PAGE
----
So, this being my first review, I wish to introduce myself. I am Darren, Bryce's younger brother, and we tend to have the same tastes in reading, so I was a natural extension of the reviews on his site.

    Today, we will be talking about Changes, the latest book in the Dresden Files series by author Jim Butcher, and a book (and series) I highly recommend. He has not been mentioned on the site thus far, but it was not due to lack of interest or appreciation, but rather time constraints. His latest (and one of his best in my opinion) books starts out like every other one of his books: an important, yet hilarious beginning scene that introduces well the main conflict of the story, and lends to the entertainment aspect of literature quite well. I am impressed, because this time the beginning was even more of a home-run than previous books, and I wasn't sure that was possible. It is, however, twelve books into the series, so I suggest starting with book one, Storm Front.

    On to the actual review, then, eh?

    The characters as always are completely alive, and to rate the immersion: I sometimes forget I'm reading a book. This book is no different than any of the others in the series... well, not quite. The title, Changes, is quite appropriate, in that we see some changes in characters, and things going in ways we never thought (or hoped, or dreaded) they could go.

    As to the quality of the work, I literally just read it in about 8 hours straight, in one sitting. I have not stopped for food, water, various toiletries; heck, I started reading it while I was at work this morning, and only stopped for the ten minutes it took me to get home. Mr. Butcher puts on an excellent performance, so to speak, and it is masterfully entertaining, while also being involved and absorbing on a level I, as an avid Fantasy fan since close after birth, have seen.

    The characters and plot left me emotionally invested enough that I have not only read 12 books about them, but I literally feel joy and sadness with them, live and die; without any spoilers I tell you that as I sit here writing this, I am still in an emotional stupor over the events at the end of the book, and that just doesn't happen to me folks.

    Quick non-spoiler plot summary:
        Harry, main character and resident wizard in Chicago, has just learned from an old girlfriend that the Red Court of vampires has taken a little girl, and intends to... well, they don't know what yet, but it obviously can't be good. I mean, vampires, right? Someone is destabilizing the power of the White Council of wizards, and Harry also has to try to find out what's going on there before full-on war breaks out anew between the Court and the Council (but that's nothing new, really. Read the last few books.) Anyway, things go wrong in a spectacular fashion, as is usual, and it's up to Harry to stop them from either destroying the world or killing millions of people.

    If that seems generic to you, it's because the plot is so involved I cannot say a single word different without giving things away. Suffice to say, like Robert Jordan, Jim Butcher weaves plot upon plot, twist upon twist, until no reader can say for sure what the outcome will be until the end of the book.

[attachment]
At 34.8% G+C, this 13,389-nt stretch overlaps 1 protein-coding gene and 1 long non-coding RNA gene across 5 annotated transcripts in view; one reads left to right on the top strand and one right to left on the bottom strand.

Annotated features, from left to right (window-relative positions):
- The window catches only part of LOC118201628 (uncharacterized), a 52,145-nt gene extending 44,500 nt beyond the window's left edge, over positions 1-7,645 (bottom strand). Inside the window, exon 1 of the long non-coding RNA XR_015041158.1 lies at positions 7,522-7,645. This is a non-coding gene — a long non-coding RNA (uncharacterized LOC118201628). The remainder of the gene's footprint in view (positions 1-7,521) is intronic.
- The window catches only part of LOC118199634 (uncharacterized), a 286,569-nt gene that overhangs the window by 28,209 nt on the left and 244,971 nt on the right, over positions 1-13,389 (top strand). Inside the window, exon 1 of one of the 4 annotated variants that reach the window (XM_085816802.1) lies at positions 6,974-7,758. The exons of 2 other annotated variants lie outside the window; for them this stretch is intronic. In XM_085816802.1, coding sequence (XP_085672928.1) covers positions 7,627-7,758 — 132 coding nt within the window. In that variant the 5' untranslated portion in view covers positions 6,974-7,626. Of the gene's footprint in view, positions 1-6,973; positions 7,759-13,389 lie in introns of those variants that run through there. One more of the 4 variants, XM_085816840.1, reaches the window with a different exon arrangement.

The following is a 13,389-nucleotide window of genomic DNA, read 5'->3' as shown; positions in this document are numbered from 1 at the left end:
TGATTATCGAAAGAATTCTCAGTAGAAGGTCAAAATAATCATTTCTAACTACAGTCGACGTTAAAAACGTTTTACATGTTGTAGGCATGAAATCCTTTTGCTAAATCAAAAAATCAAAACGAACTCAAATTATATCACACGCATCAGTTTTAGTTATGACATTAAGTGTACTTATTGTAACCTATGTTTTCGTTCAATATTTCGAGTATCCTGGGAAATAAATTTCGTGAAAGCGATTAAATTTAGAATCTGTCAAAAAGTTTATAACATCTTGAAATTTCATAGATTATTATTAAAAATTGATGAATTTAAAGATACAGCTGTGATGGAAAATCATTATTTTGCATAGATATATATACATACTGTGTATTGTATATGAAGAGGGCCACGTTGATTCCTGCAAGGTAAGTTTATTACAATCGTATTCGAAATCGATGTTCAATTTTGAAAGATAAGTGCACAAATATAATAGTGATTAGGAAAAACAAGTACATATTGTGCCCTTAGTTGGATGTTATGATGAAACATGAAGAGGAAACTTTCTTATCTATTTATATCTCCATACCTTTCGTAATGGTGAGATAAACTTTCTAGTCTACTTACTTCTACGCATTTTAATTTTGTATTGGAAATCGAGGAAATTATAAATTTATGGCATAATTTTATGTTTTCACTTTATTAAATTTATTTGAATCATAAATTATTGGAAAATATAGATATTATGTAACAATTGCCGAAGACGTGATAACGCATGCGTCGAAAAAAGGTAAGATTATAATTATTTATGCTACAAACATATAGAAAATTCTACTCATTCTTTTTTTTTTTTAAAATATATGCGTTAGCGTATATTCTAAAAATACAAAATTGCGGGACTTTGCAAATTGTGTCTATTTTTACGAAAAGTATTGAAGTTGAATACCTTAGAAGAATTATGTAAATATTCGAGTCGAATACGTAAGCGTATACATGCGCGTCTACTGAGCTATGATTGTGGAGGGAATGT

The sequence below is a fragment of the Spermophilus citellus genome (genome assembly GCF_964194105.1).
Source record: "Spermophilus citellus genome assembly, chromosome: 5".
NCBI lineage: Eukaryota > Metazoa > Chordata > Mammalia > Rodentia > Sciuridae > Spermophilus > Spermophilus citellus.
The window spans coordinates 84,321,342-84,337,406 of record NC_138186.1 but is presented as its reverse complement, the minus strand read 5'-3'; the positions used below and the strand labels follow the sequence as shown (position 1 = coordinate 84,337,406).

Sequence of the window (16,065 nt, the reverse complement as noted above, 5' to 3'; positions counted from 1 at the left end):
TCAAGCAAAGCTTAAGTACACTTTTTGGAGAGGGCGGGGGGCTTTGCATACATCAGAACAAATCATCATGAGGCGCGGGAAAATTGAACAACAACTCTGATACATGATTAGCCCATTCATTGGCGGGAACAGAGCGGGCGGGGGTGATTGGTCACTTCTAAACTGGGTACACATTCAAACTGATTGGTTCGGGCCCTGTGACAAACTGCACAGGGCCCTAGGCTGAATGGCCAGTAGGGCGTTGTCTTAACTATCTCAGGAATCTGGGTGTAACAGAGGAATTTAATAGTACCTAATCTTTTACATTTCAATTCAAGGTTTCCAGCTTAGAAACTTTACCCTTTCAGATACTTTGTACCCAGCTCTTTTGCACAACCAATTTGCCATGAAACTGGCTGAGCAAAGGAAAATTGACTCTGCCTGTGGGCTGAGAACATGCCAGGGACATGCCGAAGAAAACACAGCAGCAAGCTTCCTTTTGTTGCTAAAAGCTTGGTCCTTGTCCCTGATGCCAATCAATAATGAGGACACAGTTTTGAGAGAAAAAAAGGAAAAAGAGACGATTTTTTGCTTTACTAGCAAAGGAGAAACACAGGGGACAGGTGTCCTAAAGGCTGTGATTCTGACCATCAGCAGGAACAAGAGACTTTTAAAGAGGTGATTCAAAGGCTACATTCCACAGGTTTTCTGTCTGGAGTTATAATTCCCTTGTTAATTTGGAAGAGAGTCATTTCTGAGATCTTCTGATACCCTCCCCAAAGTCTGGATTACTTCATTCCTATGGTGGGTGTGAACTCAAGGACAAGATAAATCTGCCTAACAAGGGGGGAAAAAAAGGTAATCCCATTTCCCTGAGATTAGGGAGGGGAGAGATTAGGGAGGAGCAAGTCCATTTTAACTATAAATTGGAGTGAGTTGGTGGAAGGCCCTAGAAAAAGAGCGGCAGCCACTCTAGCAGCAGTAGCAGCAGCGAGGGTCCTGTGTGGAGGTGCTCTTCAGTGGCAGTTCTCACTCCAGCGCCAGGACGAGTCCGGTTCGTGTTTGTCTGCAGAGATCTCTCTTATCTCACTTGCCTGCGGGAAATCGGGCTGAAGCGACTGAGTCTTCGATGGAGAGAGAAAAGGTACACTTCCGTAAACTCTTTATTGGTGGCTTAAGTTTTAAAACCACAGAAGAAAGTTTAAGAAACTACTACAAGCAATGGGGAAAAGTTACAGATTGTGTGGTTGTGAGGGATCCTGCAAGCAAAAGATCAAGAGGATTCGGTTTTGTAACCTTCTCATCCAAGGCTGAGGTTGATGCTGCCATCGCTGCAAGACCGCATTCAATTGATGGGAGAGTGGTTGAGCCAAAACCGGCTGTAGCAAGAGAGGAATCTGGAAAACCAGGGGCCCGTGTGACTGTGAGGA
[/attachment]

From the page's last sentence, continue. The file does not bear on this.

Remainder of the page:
Overall rating: 10/10.

    Fantastic work, Mr. Butcher, and while I had qualms with almost everything that happened (plot, character changes, building/car demolitions) know that you got a 10 out of 10 because all that points to just how good the writing is, and just how much of a vested interest I had in this book, and the series in general. I hope you continue to keep 'em coming, 'cause I will read them until they nail shut my coffin. Thank you for the wonderful time I had reading this, and I hope all the readers of this review will go out and get started by reading Storm Front, because this series is well worth it.

Great review Darren. I simply want to add that Changes is a very apt title for this particular book. Almost everything that we know about the Dresden Files gets turned on its head, and things are definitely headed in a new direction. I'm confident, though, that future volumes will still be excellent. This is, so far, my MUST BUY book of 2010.


Review: Monster Hunter International by Larry Correia

Monster Hunter: International is a novel written by Larry Correia. The novel gives us the story of Owen Z. Pitt, an accountant who has the unique opportunity of killing his boss after he turns into a Werewolf and attacks him. Pitt, after recovering from the horrible battle to the death, is recruited by a special group of people who kill monsters, and make quite the living doing it. All this thanks to an excellent program put in place by the government to keep monsters under wraps and under control.

The novel has everything that a good sci-fi/fantasy fan is looking for, plus a little more. If you’re a fan of guns, especially detailed descriptions and accurate usage, look no further. Correia is a self-confessed gun nut, and takes plenty of time to describe each weapon in great detail. The action almost suffers from the point of view of someone who’s not such a gun nut (myself) but I was willing to overlook it for the sheer pleasure of the rest of the text. This story has it all, and all the classic stereotypes are twisted just enough to keep you coming back for more. The pacing is pretty solid, with action that keeps the story moving. It only slowed down where it absolutely had to, which is high praise for a first novel. The characters were believable, and fun, if somewhat predictable. This book isn’t going to blow you away with anything new and extraordinary, but it’s VERY FUN, and sometimes that’s just what I’m in the mood for.

Honestly, apart from the overzealous gun description (my brother and I coined the term “gunsterbation” while reading it on the way down to a writer’s conference) the only truly noticeable flaw in this debut novel is a severe lack of contractions. By the end of the book, I would have given my left arm if Pitt had just said “didn't” one time, instead of “did not.” It’s something minor, but when you’re reading a book, little things like that can throw you completely out of the story. It took me maybe 200 pages before I really stopped noticing it, my brain having switched to autopilot, replacing each “did not” with a much more natural “didn’t” automatically.

Monster Hunter International (8.5/10) doesn’t break much new ground, but it’s a highly enjoyable read. I’m looking forward to Monster Hunter: Vendetta which will be out this fall. Also, make sure to check out Correia’s website, as he has a lot to say and some of it’s very funny.